Writer: Eastin DeVerna Art: Shawn Daley Publisher: Source Point Press
WHAT IS IT?
An epic quest with an elderly protagonist colored in with elements of supernatural fantasy and samurai lore.
Think Samurai Jack meets Logan (or Old Man Logan, if you're a bigger fan of the movie's original source material).
WHAT'S IT ABOUT?
An old samurai must go on an epic quest to find who killed his son and kidnapped his granddaughter.
On his journey, Ojichan discovers things new and magical, and must also come to terms with others from his past he thought long buried.
He teams up with new friends and old faces he'd never have expected to join him in this adventure, travels to exotic and strange lands, and meets beasts he'd never have thought he'd encounter.
Eastin DeVerna's take on the reluctant hero's journey is fascinating not only because it stars an old man who happens to be a samurai, but also because he's not reluctant to go on the journey itself, but to set out for the wrong reasons. Contrasting his motivations against his fellow party members' is fascinating as we see them work together, even when their end goals diverge from each other.
The story plays out a little like a fantasy role-playing video game. New party members joining, new lands to discover, danger and adventure along the way. Castles with load-bearing bosses. There's a good balance in Samurai Grandpa of the new and the familiar.
DeVerna also has some killer lines in this book. They're a little too spoilery to quote here, but you'll know them when they knock you off your feet.
Shawn Daley's art will also bowl you over, especially in his gorgeous and detailed splash pages, like the one below. It's in these hard-hitting scenes that we really get a glimpse of Daley's vision for this story.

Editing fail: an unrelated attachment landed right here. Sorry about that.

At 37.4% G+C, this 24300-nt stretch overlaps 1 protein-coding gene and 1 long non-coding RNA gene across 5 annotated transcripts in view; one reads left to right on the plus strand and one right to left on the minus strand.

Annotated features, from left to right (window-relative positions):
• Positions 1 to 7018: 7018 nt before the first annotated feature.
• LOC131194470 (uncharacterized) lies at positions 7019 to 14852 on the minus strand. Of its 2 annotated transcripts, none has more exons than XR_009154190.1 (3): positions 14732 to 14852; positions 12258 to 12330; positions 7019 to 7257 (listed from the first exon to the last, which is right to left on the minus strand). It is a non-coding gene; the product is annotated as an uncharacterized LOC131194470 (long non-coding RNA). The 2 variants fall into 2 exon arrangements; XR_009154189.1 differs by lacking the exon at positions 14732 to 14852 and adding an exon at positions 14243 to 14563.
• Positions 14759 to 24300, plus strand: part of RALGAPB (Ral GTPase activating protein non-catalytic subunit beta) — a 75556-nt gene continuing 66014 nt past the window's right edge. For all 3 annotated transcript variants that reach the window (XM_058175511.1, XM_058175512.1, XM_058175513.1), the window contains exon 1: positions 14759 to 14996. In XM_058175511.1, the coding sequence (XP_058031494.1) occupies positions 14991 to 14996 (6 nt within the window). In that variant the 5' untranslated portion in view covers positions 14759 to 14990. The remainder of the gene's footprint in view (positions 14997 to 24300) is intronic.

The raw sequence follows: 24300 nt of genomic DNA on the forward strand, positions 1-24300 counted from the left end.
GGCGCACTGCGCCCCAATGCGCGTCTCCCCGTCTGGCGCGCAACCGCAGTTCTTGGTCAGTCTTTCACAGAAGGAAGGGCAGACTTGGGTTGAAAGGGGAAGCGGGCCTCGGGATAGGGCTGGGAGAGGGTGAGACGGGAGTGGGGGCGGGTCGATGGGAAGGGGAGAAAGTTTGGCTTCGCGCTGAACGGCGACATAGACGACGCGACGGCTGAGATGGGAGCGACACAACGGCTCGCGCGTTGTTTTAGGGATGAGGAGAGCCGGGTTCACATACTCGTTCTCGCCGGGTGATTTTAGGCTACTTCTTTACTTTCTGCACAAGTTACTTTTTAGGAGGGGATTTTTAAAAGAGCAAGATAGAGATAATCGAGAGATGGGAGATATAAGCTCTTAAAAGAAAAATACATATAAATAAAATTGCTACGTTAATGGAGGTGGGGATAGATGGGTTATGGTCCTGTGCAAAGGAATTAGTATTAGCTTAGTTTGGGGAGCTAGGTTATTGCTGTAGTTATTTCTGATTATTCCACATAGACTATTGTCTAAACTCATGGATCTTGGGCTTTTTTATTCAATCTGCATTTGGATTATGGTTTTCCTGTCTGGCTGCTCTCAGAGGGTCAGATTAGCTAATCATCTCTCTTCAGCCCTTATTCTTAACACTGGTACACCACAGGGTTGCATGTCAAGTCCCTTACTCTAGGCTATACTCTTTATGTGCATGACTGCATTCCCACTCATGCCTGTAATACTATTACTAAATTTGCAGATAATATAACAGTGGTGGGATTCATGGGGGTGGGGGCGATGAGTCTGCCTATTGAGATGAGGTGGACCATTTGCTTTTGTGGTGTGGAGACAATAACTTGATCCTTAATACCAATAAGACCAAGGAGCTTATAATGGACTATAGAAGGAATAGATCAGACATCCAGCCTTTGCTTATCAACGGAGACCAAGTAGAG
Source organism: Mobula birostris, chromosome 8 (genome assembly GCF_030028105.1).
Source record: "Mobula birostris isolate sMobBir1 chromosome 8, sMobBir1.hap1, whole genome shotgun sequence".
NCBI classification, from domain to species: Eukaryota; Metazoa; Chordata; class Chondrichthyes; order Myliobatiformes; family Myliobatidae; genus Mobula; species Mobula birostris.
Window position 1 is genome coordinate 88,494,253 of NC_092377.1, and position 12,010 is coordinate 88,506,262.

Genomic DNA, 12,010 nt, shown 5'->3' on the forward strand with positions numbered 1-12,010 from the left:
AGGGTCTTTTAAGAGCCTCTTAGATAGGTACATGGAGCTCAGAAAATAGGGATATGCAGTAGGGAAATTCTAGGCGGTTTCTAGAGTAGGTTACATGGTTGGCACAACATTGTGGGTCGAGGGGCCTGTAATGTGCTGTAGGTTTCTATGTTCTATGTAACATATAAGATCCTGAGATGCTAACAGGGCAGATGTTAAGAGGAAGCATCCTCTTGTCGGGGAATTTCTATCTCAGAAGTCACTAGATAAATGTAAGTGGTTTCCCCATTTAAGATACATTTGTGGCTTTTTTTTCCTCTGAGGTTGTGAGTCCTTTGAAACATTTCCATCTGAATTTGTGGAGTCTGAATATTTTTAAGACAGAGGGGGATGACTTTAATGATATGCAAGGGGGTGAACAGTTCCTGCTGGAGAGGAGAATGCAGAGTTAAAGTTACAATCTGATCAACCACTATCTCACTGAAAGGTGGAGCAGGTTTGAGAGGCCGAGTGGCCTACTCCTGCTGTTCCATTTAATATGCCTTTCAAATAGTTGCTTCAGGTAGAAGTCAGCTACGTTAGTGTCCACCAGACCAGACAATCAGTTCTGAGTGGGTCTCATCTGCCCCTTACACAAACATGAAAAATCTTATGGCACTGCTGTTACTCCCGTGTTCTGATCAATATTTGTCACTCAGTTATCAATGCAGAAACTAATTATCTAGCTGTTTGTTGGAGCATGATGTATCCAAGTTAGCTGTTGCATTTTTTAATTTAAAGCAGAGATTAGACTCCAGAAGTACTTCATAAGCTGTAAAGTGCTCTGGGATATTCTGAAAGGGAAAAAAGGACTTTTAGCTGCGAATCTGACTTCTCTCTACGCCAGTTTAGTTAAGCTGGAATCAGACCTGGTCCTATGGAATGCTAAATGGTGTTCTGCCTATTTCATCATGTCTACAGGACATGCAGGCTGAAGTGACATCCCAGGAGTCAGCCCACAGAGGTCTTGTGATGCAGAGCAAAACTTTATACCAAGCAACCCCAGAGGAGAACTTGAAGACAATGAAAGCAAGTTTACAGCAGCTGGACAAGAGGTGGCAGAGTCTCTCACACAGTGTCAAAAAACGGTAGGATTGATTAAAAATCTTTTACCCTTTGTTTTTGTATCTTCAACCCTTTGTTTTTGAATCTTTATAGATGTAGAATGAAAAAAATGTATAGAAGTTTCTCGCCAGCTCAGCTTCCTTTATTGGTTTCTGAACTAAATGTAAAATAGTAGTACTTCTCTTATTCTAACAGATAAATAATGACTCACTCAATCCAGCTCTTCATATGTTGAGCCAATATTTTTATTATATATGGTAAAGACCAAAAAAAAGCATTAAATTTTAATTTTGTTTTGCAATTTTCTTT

Daley has a unique and recognizable watercolor style that's truly impressive to see on the page – especially in the amount of detail he can fit into each panel. Also, the watercolor paper gives the book a timeless, premium quality that only serves to elevate it.
While most of the book is watercolor, it looks like Daley will sometimes use a glow effect (like in the image below). It's rare, and adds a sense of awe or magic to the scenes where it's present.
Daley sometimes changes his color palette based on venue or the mood he wants to evoke for the scene. The darkness of dimly lit pub and the mysticism and secrets it may hide within. The solemn sadness and loneliness of the afterlife shown through dreamy blues and pinks and purples. The contrast between two of these locations and their emotional tones shown through panel juxtaposition tell a story without wasting words.
His panel style is self-contained, mirroring a samurai's rigid discipline and control. His pacing is fairly standard, not rushed or slow, though every now and then, he'll slow it down to draw out a moment and give it depth.
Daley's framing and scene transitions are solid. For an example of the former, he'll position the sun behind a character's head to draw the focus to them. My favorite example of the latter is starting a scene close-up on a dragonfly's eye and then following it through several panels until it reaches our character.
Hand-drawn sound effects fit the book's organic aesthetic. While pre-made ones might've been easier, they just would have felt out of place in this comic.